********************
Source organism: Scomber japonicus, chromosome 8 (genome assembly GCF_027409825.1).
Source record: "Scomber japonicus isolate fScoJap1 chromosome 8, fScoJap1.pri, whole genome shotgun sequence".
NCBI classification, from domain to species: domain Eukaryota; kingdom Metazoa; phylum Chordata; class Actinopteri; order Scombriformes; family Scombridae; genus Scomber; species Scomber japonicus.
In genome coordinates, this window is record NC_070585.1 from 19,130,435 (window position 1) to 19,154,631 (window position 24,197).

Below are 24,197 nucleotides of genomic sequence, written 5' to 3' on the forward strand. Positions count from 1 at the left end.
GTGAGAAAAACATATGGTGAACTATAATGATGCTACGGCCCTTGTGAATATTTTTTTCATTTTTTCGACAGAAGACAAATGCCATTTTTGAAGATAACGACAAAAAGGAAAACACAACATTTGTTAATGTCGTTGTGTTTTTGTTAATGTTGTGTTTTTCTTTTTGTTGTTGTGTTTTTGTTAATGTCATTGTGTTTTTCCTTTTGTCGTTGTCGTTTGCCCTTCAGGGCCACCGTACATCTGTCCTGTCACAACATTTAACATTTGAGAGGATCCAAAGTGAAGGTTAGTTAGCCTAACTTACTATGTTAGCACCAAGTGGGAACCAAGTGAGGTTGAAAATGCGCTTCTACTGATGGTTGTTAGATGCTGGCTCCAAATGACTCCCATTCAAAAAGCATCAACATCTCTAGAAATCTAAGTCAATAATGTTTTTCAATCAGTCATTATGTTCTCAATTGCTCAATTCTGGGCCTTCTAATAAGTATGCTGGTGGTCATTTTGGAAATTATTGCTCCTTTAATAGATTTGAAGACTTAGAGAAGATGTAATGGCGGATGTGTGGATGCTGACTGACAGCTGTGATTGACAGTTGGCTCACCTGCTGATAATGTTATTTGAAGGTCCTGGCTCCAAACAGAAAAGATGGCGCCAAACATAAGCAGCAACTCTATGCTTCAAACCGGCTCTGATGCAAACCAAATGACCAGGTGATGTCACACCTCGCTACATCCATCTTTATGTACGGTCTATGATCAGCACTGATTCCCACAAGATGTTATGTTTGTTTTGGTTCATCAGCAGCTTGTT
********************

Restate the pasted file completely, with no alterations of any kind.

Source organism: Scomber japonicus, chromosome 8 (genome assembly GCF_027409825.1).
Source record: "Scomber japonicus isolate fScoJap1 chromosome 8, fScoJap1.pri, whole genome shotgun sequence".
NCBI classification, from domain to species: domain Eukaryota; kingdom Metazoa; phylum Chordata; class Actinopteri; order Scombriformes; family Scombridae; genus Scomber; species Scomber japonicus.
In genome coordinates, this window is record NC_070585.1 from 19,130,435 (window position 1) to 19,154,631 (window position 24,197).

Below are 24,197 nucleotides of genomic sequence, written 5' to 3' on the forward strand. Positions count from 1 at the left end.
GTGAGAAAAACATATGGTGAACTATAATGATGCTACGGCCCTTGTGAATATTTTTTTCATTTTTTCGACAGAAGACAAATGCCATTTTTGAAGATAACGACAAAAAGGAAAACACAACATTTGTTAATGTCGTTGTGTTTTTGTTAATGTTGTGTTTTTCTTTTTGTTGTTGTGTTTTTGTTAATGTCATTGTGTTTTTCCTTTTGTCGTTGTCGTTTGCCCTTCAGGGCCACCGTACATCTGTCCTGTCACAACATTTAACATTTGAGAGGATCCAAAGTGAAGGTTAGTTAGCCTAACTTACTATGTTAGCACCAAGTGGGAACCAAGTGAGGTTGAAAATGCGCTTCTACTGATGGTTGTTAGATGCTGGCTCCAAATGACTCCCATTCAAAAAGCATCAACATCTCTAGAAATCTAAGTCAATAATGTTTTTCAATCAGTCATTATGTTCTCAATTGCTCAATTCTGGGCCTTCTAATAAGTATGCTGGTGGTCATTTTGGAAATTATTGCTCCTTTAATAGATTTGAAGACTTAGAGAAGATGTAATGGCGGATGTGTGGATGCTGACTGACAGCTGTGATTGACAGTTGGCTCACCTGCTGATAATGTTATTTGAAGGTCCTGGCTCCAAACAGAAAAGATGGCGCCAAACATAAGCAGCAACTCTATGCTTCAAACCGGCTCTGATGCAAACCAAATGACCAGGTGATGTCACACCTCGCTACATCCATCTTTATGTACGGTCTATGATCAGCACTGATTCCCACAAGATGTTATGTTTGTTTTGGTTCATCAGCAGCTTGTT